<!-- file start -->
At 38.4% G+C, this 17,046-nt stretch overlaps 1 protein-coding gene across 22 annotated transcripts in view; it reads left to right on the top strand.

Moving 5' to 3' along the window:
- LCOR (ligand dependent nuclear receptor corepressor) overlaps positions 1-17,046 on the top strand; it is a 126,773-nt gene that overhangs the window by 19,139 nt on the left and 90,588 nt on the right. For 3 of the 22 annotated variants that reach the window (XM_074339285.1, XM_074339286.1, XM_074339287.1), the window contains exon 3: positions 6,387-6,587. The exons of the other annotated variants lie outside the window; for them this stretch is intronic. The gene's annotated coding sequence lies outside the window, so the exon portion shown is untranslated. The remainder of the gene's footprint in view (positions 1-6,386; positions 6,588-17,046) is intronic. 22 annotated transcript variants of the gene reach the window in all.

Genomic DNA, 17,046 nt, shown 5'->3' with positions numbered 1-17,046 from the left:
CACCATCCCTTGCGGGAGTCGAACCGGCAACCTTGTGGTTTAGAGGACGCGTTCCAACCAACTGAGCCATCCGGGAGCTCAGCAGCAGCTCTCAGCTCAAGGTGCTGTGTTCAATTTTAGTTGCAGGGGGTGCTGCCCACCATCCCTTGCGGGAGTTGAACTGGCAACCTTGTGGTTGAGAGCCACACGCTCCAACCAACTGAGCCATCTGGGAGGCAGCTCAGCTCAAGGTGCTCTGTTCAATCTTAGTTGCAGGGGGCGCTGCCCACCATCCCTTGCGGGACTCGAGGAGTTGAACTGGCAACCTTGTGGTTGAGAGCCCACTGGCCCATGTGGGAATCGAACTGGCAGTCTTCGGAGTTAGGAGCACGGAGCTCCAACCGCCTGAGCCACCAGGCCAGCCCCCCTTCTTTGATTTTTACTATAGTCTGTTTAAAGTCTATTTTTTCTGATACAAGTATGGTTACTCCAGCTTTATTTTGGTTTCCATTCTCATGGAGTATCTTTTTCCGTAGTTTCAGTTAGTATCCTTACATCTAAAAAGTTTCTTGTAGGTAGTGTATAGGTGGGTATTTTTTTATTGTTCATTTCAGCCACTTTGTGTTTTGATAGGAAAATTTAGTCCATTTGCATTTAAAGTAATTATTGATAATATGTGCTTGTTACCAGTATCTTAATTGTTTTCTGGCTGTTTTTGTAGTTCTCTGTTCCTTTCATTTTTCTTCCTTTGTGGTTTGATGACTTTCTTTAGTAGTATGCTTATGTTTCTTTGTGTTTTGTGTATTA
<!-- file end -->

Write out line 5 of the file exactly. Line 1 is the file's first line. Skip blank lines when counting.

CACCATCCCTTGCGGGAGTCGAACCGGCAACCTTGTGGTTTAGAGGACGCGTTCCAACCAACTGAGCCATCCGGGAGCTCAGCAGCAGCTCTCAGCTCAAGGTGCTGTGTTCAATTTTAGTTGCAGGGGGTGCTGCCCACCATCCCTTGCGGGAGTTGAACTGGCAACCTTGTGGTTGAGAGCCACACGCTCCAACCAACTGAGCCATCTGGGAGGCAGCTCAGCTCAAGGTGCTCTGTTCAATCTTAGTTGCAGGGGGCGCTGCCCACCATCCCTTGCGGGACTCGAGGAGTTGAACTGGCAACCTTGTGGTTGAGAGCCCACTGGCCCATGTGGGAATCGAACTGGCAGTCTTCGGAGTTAGGAGCACGGAGCTCCAACCGCCTGAGCCACCAGGCCAGCCCCCCTTCTTTGATTTTTACTATAGTCTGTTTAAAGTCTATTTTTTCTGATACAAGTATGGTTACTCCAGCTTTATTTTGGTTTCCATTCTCATGGAGTATCTTTTTCCGTAGTTTCAGTTAGTATCCTTACATCTAAAAAGTTTCTTGTAGGTAGTGTATAGGTGGGTATTTTTTTATTGTTCATTTCAGCCACTTTGTGTTTTGATAGGAAAATTTAGTCCATTTGCATTTAAAGTAATTATTGATAATATGTGCTTGTTACCAGTATCTTAATTGTTTTCTGGCTGTTTTTGTAGTTCTCTGTTCCTTTCATTTTTCTTCCTTTGTGGTTTGATGACTTTCTTTAGTAGTATGCTTATGTTTCTTTGTGTTTTGTGTATTA